Marsupials and monotremes in pre-Darwinian theory
Dugan, Kathleen Garnette
University of Kansas
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Pre-Darwinian biologists encountered considerable difficulty in understanding the marsupials and monotremes because contemporary theoretical explanations had developed largely without reference to these peculiar creatures. Attempts to accommodate these animals within the existing theoretical framework strained accepted explanatory theories. The failure to provide adequate explanations pointed to the limitations of existing theories and thus contributed to the development of a radically new theoretical structure--Darwinian theory.The marsupials and monotremes presented biologists with peculiarities of anatomy, classification, geographic distribution, and fossil history which could not easily be explained within the traditional frame of reference. These same general issues were central to the theoretical debates which led to the development of the Darwinian theory of evolution. Thus marsupials and monotremes provided empirical evidence with which to test new theoretical principles. In some instances the evidence directly suggested an evolutionary approach. In other, new, unexpected evidence was easily accommodated within an evolutionary framework.Chapter I discusses aspects of the philosophy of science (particularly the role of anomalies in the development of scientific theory) and the sociology of science (particularly the nature of colonial science) which affected the theoretical debates on the issue. Early theories of marsupial reproduction, discussed in Chapter II, provide the necessary historical background to the nineteenth-century debates. Chapter III discusses the importance of the discovery of mammals, allegedly marsupials, in the Mesozoic strata of Europe and its effect on theories of uniformitarianism, progression, and evolution. Chapter IV outlines biologists' attempts to explain the unique features of the Australian environment. Chapter V discusses the theoretical problems posed by the monotremes (egg-laying mammals) and the failure of pre-Darwinian theory to resolve these difficulties.This study investigates the effect of the problems presented by marsupials and monotremes on the development of Darwinian theory. One cannot claim that the anomalies presented by these animals by themselves discredited pre-Darwinian biological explanations, nor can one claim that they directly pointed to the new explanatory model which would be developed. Rather, they presented astonished biologists with facts which contradicted their expectations, facts which necessarily had to be accommodated within any new explanatory system. These anomalies were manipulated by scientific adversaries to argue for or against particular theoretical models.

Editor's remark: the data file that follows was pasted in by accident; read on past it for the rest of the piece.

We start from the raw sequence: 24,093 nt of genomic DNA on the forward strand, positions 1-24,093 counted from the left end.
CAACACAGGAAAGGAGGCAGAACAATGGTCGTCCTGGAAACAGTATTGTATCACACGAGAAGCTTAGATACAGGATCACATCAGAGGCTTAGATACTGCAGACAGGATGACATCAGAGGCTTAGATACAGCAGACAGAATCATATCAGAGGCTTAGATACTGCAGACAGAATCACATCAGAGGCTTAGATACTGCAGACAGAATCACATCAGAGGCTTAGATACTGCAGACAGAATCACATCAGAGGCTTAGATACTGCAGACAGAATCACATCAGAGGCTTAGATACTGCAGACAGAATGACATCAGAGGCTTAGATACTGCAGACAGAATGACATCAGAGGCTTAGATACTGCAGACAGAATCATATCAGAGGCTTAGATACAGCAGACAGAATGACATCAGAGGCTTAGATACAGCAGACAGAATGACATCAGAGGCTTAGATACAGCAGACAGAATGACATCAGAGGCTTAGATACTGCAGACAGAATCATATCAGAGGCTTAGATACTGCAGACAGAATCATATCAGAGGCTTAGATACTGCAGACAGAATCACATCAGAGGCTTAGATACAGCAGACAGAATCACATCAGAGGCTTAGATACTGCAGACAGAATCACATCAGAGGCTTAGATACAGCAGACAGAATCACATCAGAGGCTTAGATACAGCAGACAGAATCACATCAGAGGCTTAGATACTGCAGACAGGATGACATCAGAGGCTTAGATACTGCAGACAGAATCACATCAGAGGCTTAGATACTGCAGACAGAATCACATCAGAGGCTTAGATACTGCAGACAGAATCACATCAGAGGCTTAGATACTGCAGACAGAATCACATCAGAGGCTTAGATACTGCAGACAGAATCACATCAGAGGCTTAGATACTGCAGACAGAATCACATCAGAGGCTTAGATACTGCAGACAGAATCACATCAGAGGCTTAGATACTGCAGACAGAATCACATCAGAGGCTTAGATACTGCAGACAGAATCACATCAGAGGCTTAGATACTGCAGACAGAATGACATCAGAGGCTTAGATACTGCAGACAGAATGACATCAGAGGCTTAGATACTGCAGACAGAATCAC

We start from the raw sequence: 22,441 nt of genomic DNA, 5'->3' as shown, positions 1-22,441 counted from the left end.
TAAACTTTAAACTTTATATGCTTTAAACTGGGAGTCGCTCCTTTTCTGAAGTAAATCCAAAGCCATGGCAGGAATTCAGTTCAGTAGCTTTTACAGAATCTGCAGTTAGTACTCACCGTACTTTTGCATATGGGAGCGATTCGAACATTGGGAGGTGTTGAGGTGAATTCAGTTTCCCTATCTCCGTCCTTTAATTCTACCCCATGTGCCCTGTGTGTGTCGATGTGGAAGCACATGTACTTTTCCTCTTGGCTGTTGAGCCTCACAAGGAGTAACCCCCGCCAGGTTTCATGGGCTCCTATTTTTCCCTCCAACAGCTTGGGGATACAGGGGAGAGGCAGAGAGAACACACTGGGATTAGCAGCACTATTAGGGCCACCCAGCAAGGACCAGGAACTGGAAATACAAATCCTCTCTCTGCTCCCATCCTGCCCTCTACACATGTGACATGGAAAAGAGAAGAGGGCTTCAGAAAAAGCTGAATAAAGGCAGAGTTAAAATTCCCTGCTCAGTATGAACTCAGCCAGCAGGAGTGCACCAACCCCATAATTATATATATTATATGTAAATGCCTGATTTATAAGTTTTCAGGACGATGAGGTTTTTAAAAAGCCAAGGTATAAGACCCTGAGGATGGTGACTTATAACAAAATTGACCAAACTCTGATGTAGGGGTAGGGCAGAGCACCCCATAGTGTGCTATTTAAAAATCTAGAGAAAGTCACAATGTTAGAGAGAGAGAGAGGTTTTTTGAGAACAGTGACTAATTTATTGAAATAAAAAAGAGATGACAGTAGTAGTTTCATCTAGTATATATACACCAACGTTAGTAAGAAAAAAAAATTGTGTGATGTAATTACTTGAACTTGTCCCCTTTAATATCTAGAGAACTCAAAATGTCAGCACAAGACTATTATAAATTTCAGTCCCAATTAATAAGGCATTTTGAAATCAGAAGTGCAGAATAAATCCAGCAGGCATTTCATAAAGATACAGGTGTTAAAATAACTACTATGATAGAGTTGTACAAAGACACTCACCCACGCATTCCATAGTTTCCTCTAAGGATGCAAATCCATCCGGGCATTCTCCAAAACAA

Ph.D. University of Kansas, History, 1980
- Dissertations 
- History Dissertations and Theses 
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